Rick’s Journal  —  MY FILM CAREER

When I was a student at UCLA the perks included not just the regular experience of hearing Colin Young and Hugh Gray and Arthur Ripley as regular classroom instructors.  They were always bringing outstanding  —  nay!  THRILLING  —  guest speakers for us.

I was late for class the day Mr. Ripley brought Peter Lorre with him.  I could see through the open door that not a seat was left.  I was able to stand in such a way that our guest could not see me but I could see him.  Even from outside the room, though, his presence was still vivid.  From where I crouched, I seldom distinguished any of his words; but I could hear the buzzing nasal hum of an internationally recognizable voice.

The Speaker

Right there, before my squinting eyes, stood M, a redder-faced, heavier M, heavy but not sloppy, neat in an expensive gray suit.  I was looking at Ugarte, at Joel Cairo, at Julius O’Hara.

In those good and glamorous days at UCLA, Peter Lorre was the only speaker I had to hear from such an uncomfortable distance.  I was close to all the others, usually in intimate classroom settings  —  small classrooms.  Billy Wilder  —  when only three of us showed (!), and we had him all to ourselves; and he graciously gave us an hour and a half.  Bette Davis  —  in a small classroom.

Dalio in CASABLANCA (photo courtesy of reader dmg)


I can’t remember why Marcel Dalio was in town when prof Hugh Gray brought him to class to talk with us.  And blithering, often hungover youth that I was, I cannot now report much of what he said to us.  He was candid, unsentimental and quintessentially French relating anecdotes from the sets of Casablanca but especially The Rules of the Game and Grand Illusion.

Coming Soon:  George Seaton.  Billy Wilder.  Jean Renoir.  And Bette Davis:  dynamite in a small classroom.

Coming Soon:  Farrell, Kidman and Dunst in Sofia Coppola’s The Beguiled.

Note:  Consult imdb for Arthur Ripley, Hugh Gray and Colin Young.


Until then,
See you at the movies,


Rick’s Journal    —    MY FILM CAREER


I have just been reading again the report in the New York Times of the death of Poland’s film directing giant Andrzej Wajda on 10/9/16.

Reading of his early films took me back to campus days at UCLA.  It was a privilege to be there when Colin Young was not only teaching in the film school (Theater Arts Department) but helping establish the U of C Press’ Film Quarterly while writing for it, and bringing exciting cinema to the UCLA community, including the first work of the late, great Andrzej Wayda.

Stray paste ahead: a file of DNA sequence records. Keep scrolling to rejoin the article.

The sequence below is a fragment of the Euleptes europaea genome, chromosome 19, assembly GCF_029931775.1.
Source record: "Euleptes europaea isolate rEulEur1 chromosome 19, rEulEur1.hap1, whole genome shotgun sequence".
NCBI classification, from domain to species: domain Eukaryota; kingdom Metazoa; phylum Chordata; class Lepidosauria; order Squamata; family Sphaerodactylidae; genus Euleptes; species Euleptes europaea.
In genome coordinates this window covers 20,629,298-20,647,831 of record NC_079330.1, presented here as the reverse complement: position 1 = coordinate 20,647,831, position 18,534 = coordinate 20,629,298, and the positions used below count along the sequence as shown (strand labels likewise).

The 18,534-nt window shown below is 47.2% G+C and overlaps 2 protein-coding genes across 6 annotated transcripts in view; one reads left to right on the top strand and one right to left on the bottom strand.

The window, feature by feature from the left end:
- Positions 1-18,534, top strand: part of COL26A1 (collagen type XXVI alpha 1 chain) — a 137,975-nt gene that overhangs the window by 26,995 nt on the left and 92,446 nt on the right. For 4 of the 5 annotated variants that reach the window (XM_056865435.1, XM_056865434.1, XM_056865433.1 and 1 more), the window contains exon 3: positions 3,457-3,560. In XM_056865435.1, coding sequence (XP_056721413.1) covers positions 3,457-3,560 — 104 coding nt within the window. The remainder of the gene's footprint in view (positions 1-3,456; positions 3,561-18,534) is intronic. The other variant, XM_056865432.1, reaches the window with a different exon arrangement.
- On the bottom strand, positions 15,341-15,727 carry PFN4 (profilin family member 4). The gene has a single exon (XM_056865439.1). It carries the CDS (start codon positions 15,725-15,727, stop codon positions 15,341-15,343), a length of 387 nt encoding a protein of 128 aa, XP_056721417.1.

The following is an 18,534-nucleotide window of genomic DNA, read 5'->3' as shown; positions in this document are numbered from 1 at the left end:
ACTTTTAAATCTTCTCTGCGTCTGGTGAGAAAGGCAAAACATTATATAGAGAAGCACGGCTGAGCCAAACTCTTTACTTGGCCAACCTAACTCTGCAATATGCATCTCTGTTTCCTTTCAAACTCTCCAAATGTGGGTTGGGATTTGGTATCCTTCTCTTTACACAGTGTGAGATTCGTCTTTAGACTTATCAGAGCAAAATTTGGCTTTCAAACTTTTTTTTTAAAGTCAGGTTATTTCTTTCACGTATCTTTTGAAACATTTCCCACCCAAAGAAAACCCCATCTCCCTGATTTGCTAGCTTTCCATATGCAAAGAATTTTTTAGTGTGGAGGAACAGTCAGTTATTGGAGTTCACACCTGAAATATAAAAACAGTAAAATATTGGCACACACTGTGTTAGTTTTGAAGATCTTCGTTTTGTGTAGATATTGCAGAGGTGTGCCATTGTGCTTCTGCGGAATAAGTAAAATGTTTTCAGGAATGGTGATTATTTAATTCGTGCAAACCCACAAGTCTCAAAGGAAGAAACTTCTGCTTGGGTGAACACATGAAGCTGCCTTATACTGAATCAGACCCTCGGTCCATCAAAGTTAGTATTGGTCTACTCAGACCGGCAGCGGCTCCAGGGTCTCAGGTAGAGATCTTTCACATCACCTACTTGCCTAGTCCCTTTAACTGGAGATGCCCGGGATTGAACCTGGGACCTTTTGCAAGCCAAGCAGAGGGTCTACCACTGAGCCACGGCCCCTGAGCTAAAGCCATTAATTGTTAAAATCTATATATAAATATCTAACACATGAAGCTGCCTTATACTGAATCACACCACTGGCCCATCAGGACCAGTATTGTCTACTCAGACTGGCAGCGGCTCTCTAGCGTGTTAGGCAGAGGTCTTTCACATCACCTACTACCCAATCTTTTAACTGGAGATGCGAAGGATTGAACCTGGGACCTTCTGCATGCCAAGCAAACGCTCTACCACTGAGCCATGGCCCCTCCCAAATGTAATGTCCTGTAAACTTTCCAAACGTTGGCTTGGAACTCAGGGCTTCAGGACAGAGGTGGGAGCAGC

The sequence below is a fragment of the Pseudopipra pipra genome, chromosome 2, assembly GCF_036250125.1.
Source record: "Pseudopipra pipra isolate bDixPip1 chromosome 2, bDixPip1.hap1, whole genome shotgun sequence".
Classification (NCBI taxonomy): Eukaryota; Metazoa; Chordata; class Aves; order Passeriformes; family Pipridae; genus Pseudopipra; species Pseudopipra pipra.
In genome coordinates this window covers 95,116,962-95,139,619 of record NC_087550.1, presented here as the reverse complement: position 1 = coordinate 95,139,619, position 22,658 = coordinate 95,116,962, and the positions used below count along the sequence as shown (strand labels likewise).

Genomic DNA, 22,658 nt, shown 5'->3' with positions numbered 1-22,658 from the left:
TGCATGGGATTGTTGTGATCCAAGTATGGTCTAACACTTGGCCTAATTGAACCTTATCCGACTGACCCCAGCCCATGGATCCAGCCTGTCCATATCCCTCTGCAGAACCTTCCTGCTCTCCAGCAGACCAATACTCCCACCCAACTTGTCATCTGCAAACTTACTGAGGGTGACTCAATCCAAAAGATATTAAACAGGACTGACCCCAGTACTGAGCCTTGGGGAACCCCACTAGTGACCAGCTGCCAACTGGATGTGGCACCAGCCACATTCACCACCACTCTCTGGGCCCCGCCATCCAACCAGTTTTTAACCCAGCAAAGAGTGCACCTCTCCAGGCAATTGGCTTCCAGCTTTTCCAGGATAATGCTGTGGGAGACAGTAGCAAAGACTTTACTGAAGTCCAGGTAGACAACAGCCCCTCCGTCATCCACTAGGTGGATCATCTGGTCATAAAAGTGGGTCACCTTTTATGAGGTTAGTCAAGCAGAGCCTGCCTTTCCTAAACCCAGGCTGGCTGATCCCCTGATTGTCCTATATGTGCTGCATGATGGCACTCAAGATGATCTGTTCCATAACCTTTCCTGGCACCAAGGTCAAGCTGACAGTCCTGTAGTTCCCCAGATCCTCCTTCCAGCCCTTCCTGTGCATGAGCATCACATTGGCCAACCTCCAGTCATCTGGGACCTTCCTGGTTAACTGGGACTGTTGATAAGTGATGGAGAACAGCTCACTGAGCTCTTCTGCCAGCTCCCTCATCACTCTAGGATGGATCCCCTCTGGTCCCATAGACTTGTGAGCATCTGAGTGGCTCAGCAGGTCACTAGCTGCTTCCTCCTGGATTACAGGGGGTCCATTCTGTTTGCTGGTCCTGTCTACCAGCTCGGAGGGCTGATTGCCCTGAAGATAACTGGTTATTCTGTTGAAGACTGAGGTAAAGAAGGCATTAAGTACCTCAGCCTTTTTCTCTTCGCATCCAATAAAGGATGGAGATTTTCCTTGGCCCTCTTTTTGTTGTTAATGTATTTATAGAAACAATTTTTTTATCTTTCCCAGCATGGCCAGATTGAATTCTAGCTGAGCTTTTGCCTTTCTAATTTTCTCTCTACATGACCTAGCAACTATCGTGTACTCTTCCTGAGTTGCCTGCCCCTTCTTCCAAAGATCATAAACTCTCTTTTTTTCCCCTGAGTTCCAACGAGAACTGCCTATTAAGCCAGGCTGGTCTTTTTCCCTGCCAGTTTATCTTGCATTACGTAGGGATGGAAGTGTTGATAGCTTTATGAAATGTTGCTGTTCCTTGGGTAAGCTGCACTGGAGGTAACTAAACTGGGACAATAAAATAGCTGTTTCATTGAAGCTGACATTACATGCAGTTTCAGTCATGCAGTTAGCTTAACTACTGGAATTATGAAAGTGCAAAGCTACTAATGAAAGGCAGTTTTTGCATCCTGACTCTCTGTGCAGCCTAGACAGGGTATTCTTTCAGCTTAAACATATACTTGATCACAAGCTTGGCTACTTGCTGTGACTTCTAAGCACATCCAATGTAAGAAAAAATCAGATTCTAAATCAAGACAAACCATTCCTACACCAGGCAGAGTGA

Readers may want to read the full-page coverage (with photographs) of Wajda’s life, death and career in the New York Times for 10/11/16 (by Michael T. Kaufman, p. B12).

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Ian Christie and Andrew Moor have collected a useful and compelling group of essays, including some of their own, called The Cinema of Michael Powell.  The compilation contains several pieces on productions of the Archers, those films written, produced and directed by Powell in association with Emeric Pressburger (e.g., to name some, I Know Where I’m Going, The Life and Death of Colonel Blimp,A Matter of Life and Death, The Red Shoes, Gone to Earth, and, of course, Peeping Tom). The book is academic in style and theoretical in aesthetics but rich in interpretation and insight.  Two especially interesting essays are one by Robert Shail on masculinity and masculine roles in the war films of P & P and another by Natacha Thiéry on sexuality and death of Powell’s female characters.

The various essays amply address the photography and color so significant in the P & P films, along with the production design and designer Hein Heckroth.

An excellent index allows the reader to find an individual film title in any and all of the collected essays.

Two examples of provocative commentary:

Christie in his introduction to the volume describes Gone to Earth as “flooded with a Celtic mysticism spilling from Shropshire into Wales…”    Jean-Louis Leutrat on Black Narcissus:  “Although some commentators…have seen in the film a confrontation between two conflicting religions, I, on the contrary, see in the characters’ status [they’re nuns] no more than the pretext for a radical experiencing of desire…Faith is not the subject of the film, and it is only ultimately significant inasmuch as it presupposes and demands consent to a refusal of femininity.”  (“The Invisible and the ‘Intruder Figure’:  Perfume in Black Narcissus.”)

Christie is Professor of Film and Media History at Birkbeck College, University of London.  Moor teaches Film Studies at Manchester Metropolitan University.

Until then,
Get out and go to the movies,
See you there,